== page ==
This same thing can happen to the surface of your tub when you use charcoal soap. However, it's not as much of a problem as we make it sound. Charcoal is abrasive, yes, but not when it's just dripped onto a surface and rinsed away. You need to have some pressure and scrubbing involved for it to dig into a surface. When you use a soap with charcoal in it, the soap is going to be more likely to abrade your skin – for gentle exfoliation – than it is the surface of your tub.
Just keep this in mind if you use activated charcoal as part of a cleaning product. It's good for abrading away stuff that is stuck on the tub's surface, like mineralization. It's also good at sticking to that stuff so you can see where it is to remove it since white minerals on a white tub can be difficult to see.
How to Clean Up Charcoal Stains
If you're afraid that your use of activated charcoal is leaving stains on your tub, don't worry too much; you can clean it up fairly easily in most circumstances.
First, make sure you rinse and clean your tub thoroughly every time you use a charcoal soap. The same goes for your sink when you use charcoal toothpaste or a charcoal-based cosmetic product you wash off. Any time you use charcoal, you want to make sure to rinse it away when you're done. If you're in the shower, this is pretty easy obviously.
If any charcoal is stuck to your tub and you want to clean it up, the first thing to do is get it wet and try to wipe it away. Something as simple as a washcloth or a paper towel should be enough to get the most surface charcoal off of a surface like a tub. It's as likely as not that the "stain" you see is really just a bit of soap scum stuck to the surface of the tub. You should be able to wipe it away easily.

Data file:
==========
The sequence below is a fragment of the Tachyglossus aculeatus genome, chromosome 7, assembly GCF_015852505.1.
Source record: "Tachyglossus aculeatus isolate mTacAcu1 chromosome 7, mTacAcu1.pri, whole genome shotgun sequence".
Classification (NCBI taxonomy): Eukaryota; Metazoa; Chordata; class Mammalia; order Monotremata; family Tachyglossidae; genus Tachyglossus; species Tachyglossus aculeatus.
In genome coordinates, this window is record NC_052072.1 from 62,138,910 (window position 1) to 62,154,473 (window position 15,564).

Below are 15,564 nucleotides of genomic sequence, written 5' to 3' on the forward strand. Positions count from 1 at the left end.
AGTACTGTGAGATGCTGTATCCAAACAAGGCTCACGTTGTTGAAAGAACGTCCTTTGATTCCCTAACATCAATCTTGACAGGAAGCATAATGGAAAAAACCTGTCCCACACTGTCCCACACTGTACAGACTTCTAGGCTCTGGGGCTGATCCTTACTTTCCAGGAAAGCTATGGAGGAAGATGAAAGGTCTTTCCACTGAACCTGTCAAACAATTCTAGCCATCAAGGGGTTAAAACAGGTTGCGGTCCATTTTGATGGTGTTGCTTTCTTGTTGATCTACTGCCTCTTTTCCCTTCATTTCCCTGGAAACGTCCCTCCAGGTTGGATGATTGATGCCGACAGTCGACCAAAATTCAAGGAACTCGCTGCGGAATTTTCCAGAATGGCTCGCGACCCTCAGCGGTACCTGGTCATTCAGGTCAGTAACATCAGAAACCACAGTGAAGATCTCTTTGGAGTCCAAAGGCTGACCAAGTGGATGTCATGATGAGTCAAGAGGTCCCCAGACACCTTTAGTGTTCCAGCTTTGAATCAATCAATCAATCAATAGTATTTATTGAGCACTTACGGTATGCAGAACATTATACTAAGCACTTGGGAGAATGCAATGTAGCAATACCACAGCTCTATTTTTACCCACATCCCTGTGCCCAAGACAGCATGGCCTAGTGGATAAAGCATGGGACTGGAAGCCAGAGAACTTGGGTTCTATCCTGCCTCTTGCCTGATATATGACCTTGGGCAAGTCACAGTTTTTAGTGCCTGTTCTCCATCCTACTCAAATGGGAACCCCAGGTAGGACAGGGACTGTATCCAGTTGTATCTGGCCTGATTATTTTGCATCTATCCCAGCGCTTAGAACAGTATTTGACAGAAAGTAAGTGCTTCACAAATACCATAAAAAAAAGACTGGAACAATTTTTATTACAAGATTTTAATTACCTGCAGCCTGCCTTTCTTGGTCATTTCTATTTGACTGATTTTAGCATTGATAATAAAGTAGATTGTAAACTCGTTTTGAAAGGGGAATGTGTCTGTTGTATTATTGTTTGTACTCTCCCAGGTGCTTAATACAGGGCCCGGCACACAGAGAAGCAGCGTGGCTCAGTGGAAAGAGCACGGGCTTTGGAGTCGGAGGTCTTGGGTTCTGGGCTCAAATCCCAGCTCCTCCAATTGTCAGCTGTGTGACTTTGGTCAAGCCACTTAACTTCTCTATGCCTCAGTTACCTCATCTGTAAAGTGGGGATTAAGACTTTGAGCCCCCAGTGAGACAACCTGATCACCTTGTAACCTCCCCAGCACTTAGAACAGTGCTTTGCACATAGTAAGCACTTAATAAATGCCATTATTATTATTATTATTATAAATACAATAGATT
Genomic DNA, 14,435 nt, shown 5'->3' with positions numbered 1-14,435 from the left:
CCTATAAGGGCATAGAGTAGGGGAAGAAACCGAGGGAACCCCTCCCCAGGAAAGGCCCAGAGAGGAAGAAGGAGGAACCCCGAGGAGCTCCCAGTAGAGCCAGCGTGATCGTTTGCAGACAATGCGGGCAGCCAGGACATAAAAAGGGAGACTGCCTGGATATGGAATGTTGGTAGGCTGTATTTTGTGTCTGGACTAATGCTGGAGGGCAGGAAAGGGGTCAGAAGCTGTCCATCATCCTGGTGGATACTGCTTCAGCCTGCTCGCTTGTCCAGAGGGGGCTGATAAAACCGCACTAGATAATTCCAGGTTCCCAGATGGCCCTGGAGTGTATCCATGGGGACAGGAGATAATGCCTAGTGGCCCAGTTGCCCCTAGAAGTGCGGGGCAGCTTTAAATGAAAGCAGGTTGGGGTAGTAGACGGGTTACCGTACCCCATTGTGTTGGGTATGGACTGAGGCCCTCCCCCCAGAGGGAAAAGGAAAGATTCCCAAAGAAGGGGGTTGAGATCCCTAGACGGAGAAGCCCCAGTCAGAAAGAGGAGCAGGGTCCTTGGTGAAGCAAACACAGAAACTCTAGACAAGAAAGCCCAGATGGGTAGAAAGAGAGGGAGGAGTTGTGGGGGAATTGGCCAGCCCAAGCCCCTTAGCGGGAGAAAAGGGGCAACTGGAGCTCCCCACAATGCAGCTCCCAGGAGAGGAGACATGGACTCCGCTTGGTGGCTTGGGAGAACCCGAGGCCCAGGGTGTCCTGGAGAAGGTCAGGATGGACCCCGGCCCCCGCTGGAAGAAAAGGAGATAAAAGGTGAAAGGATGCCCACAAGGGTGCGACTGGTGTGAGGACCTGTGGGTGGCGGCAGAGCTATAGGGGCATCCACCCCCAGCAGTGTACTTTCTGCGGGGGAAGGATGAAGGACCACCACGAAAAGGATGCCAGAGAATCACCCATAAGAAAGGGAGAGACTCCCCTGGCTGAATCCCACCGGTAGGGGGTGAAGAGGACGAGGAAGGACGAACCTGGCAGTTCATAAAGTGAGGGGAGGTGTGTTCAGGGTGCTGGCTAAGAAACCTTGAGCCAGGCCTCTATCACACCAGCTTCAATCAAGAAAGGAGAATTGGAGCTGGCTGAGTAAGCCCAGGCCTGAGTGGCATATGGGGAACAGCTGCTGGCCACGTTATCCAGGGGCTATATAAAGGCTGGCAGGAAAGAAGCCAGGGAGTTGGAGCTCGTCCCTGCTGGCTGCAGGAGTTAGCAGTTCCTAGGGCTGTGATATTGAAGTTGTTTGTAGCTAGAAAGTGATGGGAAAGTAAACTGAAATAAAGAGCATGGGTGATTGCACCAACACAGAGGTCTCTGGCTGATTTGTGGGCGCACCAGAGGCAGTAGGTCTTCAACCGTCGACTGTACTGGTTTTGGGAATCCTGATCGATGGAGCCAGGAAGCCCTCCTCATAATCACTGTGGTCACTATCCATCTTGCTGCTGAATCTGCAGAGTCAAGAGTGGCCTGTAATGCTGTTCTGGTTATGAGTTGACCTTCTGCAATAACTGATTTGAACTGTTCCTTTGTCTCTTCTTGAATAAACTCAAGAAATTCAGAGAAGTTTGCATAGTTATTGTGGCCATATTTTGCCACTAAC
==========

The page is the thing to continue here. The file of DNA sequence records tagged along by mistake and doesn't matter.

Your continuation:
If you can't wipe away whatever the charcoal is stuck to, you might need to use another chemical to try to loosen it up. Something like Dawn or another dish soap can work well to dissolve grease and other kinds of organic grime like mildew. Something stronger like CLR works well to dissolve mineralization. As an added bonus, you'll have a much cleaner tub when all is said and done.
If you still have charcoal stains after all of this, you might need to look into refinishing your tub. It's possible that the problem is deep abrasions or cracks with stuff stuck in them, and that's not something you can scrub away. You'd either need to resurface the porcelain or, as likely as not, replace acrylic. Still, though, that's not the fault of the charcoal. Charcoal doesn't really stain the way we think of stains, at least not something like a tub. Cloth material is another story, but that's an analysis for another time.